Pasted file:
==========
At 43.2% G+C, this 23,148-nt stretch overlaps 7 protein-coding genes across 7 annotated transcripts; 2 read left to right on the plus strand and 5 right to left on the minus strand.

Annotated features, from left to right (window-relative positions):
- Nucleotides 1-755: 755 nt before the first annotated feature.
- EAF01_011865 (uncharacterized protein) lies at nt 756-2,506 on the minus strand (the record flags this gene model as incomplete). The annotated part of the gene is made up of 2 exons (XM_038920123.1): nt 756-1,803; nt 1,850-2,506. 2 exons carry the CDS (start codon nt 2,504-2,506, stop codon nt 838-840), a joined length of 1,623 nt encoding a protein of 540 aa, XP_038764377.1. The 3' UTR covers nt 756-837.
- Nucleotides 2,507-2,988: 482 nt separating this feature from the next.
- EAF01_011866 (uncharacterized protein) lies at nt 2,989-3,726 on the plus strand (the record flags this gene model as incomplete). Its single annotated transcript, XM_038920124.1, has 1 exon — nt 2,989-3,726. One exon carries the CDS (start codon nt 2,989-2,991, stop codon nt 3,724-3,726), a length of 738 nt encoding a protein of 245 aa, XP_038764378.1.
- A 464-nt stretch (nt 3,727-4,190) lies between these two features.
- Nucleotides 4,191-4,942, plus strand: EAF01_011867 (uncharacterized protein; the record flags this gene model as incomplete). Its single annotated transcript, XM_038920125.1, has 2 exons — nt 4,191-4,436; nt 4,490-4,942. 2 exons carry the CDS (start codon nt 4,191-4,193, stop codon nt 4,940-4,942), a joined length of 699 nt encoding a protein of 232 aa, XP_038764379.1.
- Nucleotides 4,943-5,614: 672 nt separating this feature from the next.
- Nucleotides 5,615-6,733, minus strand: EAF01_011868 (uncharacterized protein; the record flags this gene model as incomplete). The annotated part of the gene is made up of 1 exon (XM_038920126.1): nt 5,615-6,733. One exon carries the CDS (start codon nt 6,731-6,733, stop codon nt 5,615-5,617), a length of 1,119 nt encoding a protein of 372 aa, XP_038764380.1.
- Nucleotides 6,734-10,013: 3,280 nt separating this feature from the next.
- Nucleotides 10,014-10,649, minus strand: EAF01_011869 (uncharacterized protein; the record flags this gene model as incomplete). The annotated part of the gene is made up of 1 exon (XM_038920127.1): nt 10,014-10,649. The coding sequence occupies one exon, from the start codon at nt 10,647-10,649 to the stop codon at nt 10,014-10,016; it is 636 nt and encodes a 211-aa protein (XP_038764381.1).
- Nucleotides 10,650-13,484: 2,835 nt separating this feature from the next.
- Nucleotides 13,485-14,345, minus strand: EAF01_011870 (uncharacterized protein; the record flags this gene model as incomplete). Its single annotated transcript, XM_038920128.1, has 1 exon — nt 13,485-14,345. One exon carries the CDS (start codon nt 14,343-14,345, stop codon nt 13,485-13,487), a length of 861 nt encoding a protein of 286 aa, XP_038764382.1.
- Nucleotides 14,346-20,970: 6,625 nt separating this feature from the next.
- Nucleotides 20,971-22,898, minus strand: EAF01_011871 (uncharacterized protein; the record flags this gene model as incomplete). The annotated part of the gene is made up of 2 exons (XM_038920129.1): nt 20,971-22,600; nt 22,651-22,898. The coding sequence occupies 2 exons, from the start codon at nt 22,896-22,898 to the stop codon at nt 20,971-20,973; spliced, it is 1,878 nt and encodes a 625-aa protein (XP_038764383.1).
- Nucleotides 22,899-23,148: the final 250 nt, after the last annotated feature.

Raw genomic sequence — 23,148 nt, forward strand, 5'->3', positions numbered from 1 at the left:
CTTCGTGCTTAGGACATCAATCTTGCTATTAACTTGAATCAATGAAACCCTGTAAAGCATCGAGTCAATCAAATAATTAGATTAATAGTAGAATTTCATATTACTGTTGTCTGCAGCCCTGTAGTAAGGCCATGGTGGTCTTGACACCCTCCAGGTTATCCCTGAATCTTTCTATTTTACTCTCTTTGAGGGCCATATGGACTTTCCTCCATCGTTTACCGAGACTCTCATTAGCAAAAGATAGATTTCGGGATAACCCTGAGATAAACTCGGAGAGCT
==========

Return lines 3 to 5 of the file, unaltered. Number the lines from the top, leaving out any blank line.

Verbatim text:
- Nucleotides 1-755: 755 nt before the first annotated feature.
- EAF01_011865 (uncharacterized protein) lies at nt 756-2,506 on the minus strand (the record flags this gene model as incomplete). The annotated part of the gene is made up of 2 exons (XM_038920123.1): nt 756-1,803; nt 1,850-2,506. 2 exons carry the CDS (start codon nt 2,504-2,506, stop codon nt 838-840), a joined length of 1,623 nt encoding a protein of 540 aa, XP_038764377.1. The 3' UTR covers nt 756-837.
- Nucleotides 2,507-2,988: 482 nt separating this feature from the next.